**Mathematical consistency and mathematical properties**

Let’s look at a problem that we can do in more than one way, borrowed from the Khan Academy.

5 × (3 + -3) = ?

If we add the numbers inside the parenthesis first, then this is 5 times 0 which is 0, since 3 + -3 = 0.

5 × (3 + -3) = 0

But what if we distribute 5 through both terms first?

5 × 3 + 5 × -3 = ?

Since distributing the 5 across the addition does not change the value of the expression, we know this is still equal to 0.

5 × 3 + 5 × -3 = 0

But this means that 5 × 3 and 5 × -3 are opposite signs, so since 5 × 3 = 15, then 5 × -3 is -15. Let’s look at another example.

-5 × (3 + -3) = ?

We know that this is the same as -5 times 0, so this has a value of 0.

-5 × (3 + -3) = 0

Similar to before, we distribute -5 through both terms.

-5 × 3 + -5 × -3 = ?

Again, the distribution of terms does not change the value of the expression on the left-hand side of the equation, so the result is still 0.

-5 × 3 + -5 × -3 = 0

We know from before that -5 × 3 is -15 so we can substitute that value for -5 × 3 in the left-hand side of the equation.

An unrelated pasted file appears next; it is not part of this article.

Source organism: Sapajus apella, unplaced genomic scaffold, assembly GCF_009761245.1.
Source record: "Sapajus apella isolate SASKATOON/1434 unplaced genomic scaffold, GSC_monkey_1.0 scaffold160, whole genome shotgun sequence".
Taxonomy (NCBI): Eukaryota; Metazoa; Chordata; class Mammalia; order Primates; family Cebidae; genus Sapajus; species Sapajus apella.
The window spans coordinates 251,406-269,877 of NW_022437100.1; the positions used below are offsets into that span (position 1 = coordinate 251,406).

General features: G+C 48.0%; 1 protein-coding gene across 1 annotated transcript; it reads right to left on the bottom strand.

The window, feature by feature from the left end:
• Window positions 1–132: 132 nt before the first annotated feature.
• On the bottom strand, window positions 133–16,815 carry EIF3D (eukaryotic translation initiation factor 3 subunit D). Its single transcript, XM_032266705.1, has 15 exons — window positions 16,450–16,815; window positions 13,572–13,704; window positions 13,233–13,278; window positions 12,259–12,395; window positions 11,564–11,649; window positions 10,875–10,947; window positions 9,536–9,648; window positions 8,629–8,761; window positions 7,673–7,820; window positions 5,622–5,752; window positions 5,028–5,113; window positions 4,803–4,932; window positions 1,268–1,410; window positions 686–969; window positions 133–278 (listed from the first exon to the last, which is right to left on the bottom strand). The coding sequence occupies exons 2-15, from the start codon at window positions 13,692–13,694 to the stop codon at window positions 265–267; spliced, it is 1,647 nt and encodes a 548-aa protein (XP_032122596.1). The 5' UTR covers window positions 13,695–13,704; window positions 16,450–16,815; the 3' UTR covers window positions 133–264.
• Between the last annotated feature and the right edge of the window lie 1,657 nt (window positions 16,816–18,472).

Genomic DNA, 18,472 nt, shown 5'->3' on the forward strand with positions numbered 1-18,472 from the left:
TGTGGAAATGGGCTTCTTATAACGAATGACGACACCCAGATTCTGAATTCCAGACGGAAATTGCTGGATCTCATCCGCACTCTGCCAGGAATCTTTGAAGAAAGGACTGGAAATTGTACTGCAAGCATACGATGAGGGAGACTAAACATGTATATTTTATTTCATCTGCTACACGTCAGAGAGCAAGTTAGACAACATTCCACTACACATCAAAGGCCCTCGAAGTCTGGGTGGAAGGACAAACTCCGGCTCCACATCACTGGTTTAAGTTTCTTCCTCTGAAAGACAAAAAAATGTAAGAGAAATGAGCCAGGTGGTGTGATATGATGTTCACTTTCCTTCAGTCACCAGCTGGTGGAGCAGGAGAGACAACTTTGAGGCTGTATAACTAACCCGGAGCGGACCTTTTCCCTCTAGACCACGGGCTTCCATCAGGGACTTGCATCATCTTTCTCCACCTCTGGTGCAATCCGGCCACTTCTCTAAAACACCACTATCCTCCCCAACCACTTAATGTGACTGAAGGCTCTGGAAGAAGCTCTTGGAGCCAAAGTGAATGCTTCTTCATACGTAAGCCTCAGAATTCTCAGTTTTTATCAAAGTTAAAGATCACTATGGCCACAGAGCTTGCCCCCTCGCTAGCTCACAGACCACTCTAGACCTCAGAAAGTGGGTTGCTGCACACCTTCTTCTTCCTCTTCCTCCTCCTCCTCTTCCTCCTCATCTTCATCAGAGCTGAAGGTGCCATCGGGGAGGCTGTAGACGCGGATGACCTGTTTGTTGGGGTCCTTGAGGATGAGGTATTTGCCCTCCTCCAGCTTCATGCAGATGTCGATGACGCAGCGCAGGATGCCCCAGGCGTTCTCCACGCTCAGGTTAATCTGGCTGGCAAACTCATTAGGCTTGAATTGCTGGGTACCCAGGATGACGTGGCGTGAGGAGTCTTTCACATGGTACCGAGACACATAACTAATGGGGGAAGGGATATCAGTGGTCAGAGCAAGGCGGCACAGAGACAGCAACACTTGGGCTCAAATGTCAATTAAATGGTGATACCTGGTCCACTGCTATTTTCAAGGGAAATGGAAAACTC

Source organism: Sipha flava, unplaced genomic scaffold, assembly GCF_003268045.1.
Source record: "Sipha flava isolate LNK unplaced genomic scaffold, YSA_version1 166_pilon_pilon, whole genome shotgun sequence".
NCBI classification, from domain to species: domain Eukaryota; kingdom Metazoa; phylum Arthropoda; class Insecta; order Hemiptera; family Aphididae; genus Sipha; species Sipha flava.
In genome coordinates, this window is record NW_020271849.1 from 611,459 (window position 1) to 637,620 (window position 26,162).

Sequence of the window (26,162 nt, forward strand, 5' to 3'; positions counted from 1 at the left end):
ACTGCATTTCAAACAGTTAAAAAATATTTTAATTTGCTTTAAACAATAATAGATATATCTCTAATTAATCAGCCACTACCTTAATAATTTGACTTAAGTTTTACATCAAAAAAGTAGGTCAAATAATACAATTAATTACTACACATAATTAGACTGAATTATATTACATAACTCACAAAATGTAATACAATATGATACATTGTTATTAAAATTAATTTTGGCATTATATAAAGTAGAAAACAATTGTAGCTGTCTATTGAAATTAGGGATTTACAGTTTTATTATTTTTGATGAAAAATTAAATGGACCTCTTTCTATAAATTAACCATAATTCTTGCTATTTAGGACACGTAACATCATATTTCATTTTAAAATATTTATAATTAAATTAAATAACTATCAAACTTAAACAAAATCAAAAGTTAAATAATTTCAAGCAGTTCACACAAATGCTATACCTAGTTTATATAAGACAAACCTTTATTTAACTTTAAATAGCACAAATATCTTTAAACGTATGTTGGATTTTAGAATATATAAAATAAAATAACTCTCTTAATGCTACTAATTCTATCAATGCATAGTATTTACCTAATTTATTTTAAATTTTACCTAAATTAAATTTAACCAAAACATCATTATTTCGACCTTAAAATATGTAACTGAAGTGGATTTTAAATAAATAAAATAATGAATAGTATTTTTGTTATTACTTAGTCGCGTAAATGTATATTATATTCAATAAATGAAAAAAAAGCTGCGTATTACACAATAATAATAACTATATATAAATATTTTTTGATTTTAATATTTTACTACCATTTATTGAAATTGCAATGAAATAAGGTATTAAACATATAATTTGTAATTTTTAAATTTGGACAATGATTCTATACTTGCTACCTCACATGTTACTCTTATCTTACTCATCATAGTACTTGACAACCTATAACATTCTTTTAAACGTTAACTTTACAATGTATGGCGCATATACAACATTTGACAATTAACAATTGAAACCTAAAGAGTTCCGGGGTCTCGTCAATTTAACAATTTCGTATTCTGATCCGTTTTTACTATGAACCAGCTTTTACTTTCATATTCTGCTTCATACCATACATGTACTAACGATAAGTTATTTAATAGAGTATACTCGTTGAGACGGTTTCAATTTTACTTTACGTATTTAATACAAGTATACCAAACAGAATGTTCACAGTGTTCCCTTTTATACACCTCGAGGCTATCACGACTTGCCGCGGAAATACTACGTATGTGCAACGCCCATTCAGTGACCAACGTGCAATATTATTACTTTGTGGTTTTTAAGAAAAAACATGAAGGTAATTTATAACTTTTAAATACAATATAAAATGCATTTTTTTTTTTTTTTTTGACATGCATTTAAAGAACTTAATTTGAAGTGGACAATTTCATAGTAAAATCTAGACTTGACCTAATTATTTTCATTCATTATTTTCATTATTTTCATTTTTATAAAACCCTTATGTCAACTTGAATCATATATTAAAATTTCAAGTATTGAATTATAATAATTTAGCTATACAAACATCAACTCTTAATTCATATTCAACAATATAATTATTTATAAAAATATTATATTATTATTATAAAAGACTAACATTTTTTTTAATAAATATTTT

-15 + -5 × -3 = 0

Therefore -15 and -5 × -3 are opposites since they add to 0, so -5 × -3 must be positive.

Nothing in what we did for the two examples above is specific to the value of 5 × 3, so we can repeat this argument for every other multiplication fact we want to derive, so these two ideas can be generalized.

*Prerequisite knowledge*: One has to know what these symbols mean, what is meant by finding one number times another, how the distributive property works, and how negative numbers can be defined as the opposites of positive numbers.

**Representation** **on a number line**

Imagine we represent multiplication as jumps on a number line.

For 3 × 3, we draw 3 groups of 3 moving to the right. Both the number of groups and the direction of each group are to the right.